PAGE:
Structural Variability within Frontoparietal Networks and Individual Differences in Attentional Functions: An Approach Using the Theory of Visual Attention
Chechlacz M., Gillebert CR., Humphreys GW.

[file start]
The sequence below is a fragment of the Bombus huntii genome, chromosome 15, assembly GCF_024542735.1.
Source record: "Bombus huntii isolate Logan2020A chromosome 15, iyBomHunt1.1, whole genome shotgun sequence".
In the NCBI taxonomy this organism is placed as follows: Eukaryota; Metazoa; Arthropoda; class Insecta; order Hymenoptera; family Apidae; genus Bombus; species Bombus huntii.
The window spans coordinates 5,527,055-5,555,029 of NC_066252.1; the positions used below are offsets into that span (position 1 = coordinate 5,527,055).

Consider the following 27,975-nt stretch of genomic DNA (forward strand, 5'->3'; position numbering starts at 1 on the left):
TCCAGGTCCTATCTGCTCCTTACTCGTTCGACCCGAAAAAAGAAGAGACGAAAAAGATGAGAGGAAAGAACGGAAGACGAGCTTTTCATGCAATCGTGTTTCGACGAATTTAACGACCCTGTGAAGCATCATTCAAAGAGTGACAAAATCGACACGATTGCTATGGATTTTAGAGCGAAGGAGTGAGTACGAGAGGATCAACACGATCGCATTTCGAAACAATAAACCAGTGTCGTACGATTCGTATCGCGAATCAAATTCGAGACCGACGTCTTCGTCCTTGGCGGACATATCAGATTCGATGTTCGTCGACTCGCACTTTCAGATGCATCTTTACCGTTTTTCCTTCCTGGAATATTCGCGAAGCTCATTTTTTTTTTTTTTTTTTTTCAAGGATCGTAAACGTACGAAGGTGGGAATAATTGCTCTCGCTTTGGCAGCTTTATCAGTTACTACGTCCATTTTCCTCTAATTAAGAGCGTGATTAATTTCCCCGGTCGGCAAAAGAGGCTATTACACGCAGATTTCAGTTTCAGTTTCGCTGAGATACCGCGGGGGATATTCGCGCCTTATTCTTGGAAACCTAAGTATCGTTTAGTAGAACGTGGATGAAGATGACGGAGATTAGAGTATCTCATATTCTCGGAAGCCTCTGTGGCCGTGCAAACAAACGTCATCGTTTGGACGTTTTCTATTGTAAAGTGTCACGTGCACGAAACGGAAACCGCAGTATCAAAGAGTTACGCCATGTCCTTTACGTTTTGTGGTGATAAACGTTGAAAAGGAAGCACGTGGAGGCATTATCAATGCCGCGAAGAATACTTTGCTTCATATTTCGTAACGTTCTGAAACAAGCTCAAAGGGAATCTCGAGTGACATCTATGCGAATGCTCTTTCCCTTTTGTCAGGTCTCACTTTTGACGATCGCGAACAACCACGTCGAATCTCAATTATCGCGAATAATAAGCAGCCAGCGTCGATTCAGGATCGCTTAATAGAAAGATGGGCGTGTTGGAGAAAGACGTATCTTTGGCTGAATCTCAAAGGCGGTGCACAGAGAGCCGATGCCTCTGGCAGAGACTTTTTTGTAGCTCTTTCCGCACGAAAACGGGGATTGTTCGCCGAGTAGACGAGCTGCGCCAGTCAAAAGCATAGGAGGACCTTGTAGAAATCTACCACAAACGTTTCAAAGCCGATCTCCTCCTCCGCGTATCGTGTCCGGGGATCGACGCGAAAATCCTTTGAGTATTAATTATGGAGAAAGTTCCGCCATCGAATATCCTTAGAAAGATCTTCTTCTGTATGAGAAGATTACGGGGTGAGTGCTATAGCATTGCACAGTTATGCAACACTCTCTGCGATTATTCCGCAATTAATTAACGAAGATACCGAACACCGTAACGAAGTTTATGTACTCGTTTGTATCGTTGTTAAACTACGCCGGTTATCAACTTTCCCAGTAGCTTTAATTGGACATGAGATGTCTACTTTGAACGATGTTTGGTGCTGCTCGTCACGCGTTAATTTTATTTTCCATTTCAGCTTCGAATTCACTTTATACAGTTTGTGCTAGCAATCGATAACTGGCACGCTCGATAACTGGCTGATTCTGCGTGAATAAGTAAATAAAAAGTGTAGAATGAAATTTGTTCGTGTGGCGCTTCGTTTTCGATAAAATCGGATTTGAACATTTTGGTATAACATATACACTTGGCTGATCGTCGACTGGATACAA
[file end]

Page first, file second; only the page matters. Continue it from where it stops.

Individual Differences in Attentional Functions: An Approach Using the Theory of Visual Attention XMagdalena Chechlacz,1 XCeline R. Gillebert,1 Signe A. Vangkilde,2 Anders Petersen,2 and Glyn W. Humphreys1 1Department of Experimental Psychology, University of Oxford, Oxford OX1 3UD, United Kingdom, and 2Department of Psychology, Center for Visual Cognition, University of Copenhagen, 1353 Copenhagen, Denmark Visuospatial attention allows us to select and act upon a subset of behaviorally relevant visual stimuli while ignoring distraction. Bundesen’s theory of visual attention (TVA) (Bundesen, 1990) offers a quantitative analysis of the different facets of attention within a unitary model and provides a powerful analytic framework for understanding individual differences in attentional functions. Visuospatial attention is contingent upon large networks, distributed across both hemispheres, consisting of several cortical areas interconnected by long-association frontoparietal pathways, including three branches of the superior longitudinal fasciculus (SLF I-III) and the inferior fronto-occipital fasciculus (IFOF). Here we examine whether structural variability within human frontoparietal networks mediates differences in attention abilities as assessed by the TVA. Structural measures were based on spherical deconvolution and tractographyderived indices of tract volume and hindrance-modulated orientational anisotropy (HMOA). Individual differences in visual short-term memory (VSTM) were linked to variability in the microstructure (HMOA) of SLF II, SLF III, and IFOF within the right hemisphere. Moreover, VSTM and speed of information processing were linked to hemispheric lateralization within the IFOF. Differences in spatial bias were mediated by both variability in microstructure and volume of the right SLF II. Our data indicate that the microstructural and macrostrucutral organization of white matter pathways differentially contributes to both the anatomical lateralization of frontoparietal attentional networks and to individual differences in attentional functions. We conclude that individual differences in VSTM capacity, processing speed, and spatial bias, as assessed by TVA, link to variability in structural organization within frontoparietal pathways.